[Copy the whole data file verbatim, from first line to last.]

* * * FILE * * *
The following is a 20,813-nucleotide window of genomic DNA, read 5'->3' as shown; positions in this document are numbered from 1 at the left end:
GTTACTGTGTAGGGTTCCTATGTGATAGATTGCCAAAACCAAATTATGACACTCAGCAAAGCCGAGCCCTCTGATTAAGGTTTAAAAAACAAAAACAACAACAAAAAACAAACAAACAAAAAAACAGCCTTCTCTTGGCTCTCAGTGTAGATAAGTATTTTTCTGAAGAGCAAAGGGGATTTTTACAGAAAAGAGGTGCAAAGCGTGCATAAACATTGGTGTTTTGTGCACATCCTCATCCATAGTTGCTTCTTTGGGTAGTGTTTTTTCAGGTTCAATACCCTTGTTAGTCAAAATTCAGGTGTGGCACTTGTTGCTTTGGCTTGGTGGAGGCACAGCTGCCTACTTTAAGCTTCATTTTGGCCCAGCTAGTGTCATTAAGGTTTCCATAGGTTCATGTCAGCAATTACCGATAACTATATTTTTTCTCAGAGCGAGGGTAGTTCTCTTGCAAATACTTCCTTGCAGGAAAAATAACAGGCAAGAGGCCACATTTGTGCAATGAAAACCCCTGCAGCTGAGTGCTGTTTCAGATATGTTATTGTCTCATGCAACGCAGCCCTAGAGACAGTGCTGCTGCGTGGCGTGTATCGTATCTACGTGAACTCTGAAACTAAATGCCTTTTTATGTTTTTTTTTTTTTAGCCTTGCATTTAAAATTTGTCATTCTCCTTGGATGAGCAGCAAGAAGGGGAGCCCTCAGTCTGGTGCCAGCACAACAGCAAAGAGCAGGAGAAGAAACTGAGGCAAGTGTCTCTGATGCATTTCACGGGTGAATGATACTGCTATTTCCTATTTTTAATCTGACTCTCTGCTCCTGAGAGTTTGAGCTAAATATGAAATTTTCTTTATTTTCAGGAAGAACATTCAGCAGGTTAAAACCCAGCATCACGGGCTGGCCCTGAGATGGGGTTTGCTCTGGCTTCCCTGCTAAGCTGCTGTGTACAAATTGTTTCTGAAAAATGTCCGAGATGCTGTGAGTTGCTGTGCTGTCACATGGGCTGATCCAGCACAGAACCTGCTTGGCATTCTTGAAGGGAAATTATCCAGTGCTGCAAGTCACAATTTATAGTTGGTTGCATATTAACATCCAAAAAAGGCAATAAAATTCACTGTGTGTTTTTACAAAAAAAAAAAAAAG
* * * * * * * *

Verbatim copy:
The following is a 20,813-nucleotide window of genomic DNA, read 5'->3' as shown; positions in this document are numbered from 1 at the left end:
GTTACTGTGTAGGGTTCCTATGTGATAGATTGCCAAAACCAAATTATGACACTCAGCAAAGCCGAGCCCTCTGATTAAGGTTTAAAAAACAAAAACAACAACAAAAAACAAACAAACAAAAAAACAGCCTTCTCTTGGCTCTCAGTGTAGATAAGTATTTTTCTGAAGAGCAAAGGGGATTTTTACAGAAAAGAGGTGCAAAGCGTGCATAAACATTGGTGTTTTGTGCACATCCTCATCCATAGTTGCTTCTTTGGGTAGTGTTTTTTCAGGTTCAATACCCTTGTTAGTCAAAATTCAGGTGTGGCACTTGTTGCTTTGGCTTGGTGGAGGCACAGCTGCCTACTTTAAGCTTCATTTTGGCCCAGCTAGTGTCATTAAGGTTTCCATAGGTTCATGTCAGCAATTACCGATAACTATATTTTTTCTCAGAGCGAGGGTAGTTCTCTTGCAAATACTTCCTTGCAGGAAAAATAACAGGCAAGAGGCCACATTTGTGCAATGAAAACCCCTGCAGCTGAGTGCTGTTTCAGATATGTTATTGTCTCATGCAACGCAGCCCTAGAGACAGTGCTGCTGCGTGGCGTGTATCGTATCTACGTGAACTCTGAAACTAAATGCCTTTTTATGTTTTTTTTTTTTTAGCCTTGCATTTAAAATTTGTCATTCTCCTTGGATGAGCAGCAAGAAGGGGAGCCCTCAGTCTGGTGCCAGCACAACAGCAAAGAGCAGGAGAAGAAACTGAGGCAAGTGTCTCTGATGCATTTCACGGGTGAATGATACTGCTATTTCCTATTTTTAATCTGACTCTCTGCTCCTGAGAGTTTGAGCTAAATATGAAATTTTCTTTATTTTCAGGAAGAACATTCAGCAGGTTAAAACCCAGCATCACGGGCTGGCCCTGAGATGGGGTTTGCTCTGGCTTCCCTGCTAAGCTGCTGTGTACAAATTGTTTCTGAAAAATGTCCGAGATGCTGTGAGTTGCTGTGCTGTCACATGGGCTGATCCAGCACAGAACCTGCTTGGCATTCTTGAAGGGAAATTATCCAGTGCTGCAAGTCACAATTTATAGTTGGTTGCATATTAACATCCAAAAAAGGCAATAAAATTCACTGTGTGTTTTTACAAAAAAAAAAAAAAG